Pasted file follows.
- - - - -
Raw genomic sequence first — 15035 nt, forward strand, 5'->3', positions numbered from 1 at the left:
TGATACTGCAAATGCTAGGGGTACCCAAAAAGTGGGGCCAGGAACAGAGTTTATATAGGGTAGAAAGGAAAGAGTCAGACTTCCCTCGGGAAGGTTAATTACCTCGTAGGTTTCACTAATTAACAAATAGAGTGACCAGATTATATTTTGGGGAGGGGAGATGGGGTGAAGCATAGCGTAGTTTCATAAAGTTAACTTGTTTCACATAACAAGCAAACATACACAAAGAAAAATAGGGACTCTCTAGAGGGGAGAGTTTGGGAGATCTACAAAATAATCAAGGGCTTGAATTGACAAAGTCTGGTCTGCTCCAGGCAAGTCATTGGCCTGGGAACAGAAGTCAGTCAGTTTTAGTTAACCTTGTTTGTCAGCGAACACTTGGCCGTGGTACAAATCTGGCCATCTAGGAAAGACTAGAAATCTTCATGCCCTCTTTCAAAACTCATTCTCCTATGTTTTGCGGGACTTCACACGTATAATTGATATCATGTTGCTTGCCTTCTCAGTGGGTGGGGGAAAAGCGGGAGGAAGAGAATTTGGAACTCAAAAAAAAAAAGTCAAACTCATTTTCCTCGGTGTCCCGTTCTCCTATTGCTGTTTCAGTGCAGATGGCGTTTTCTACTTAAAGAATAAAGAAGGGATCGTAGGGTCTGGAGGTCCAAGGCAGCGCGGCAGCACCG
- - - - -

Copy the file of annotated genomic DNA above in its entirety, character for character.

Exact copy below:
Raw genomic sequence first — 15035 nt, forward strand, 5'->3', positions numbered from 1 at the left:
TGATACTGCAAATGCTAGGGGTACCCAAAAAGTGGGGCCAGGAACAGAGTTTATATAGGGTAGAAAGGAAAGAGTCAGACTTCCCTCGGGAAGGTTAATTACCTCGTAGGTTTCACTAATTAACAAATAGAGTGACCAGATTATATTTTGGGGAGGGGAGATGGGGTGAAGCATAGCGTAGTTTCATAAAGTTAACTTGTTTCACATAACAAGCAAACATACACAAAGAAAAATAGGGACTCTCTAGAGGGGAGAGTTTGGGAGATCTACAAAATAATCAAGGGCTTGAATTGACAAAGTCTGGTCTGCTCCAGGCAAGTCATTGGCCTGGGAACAGAAGTCAGTCAGTTTTAGTTAACCTTGTTTGTCAGCGAACACTTGGCCGTGGTACAAATCTGGCCATCTAGGAAAGACTAGAAATCTTCATGCCCTCTTTCAAAACTCATTCTCCTATGTTTTGCGGGACTTCACACGTATAATTGATATCATGTTGCTTGCCTTCTCAGTGGGTGGGGGAAAAGCGGGAGGAAGAGAATTTGGAACTCAAAAAAAAAAAGTCAAACTCATTTTCCTCGGTGTCCCGTTCTCCTATTGCTGTTTCAGTGCAGATGGCGTTTTCTACTTAAAGAATAAAGAAGGGATCGTAGGGTCTGGAGGTCCAAGGCAGCGCGGCAGCACCG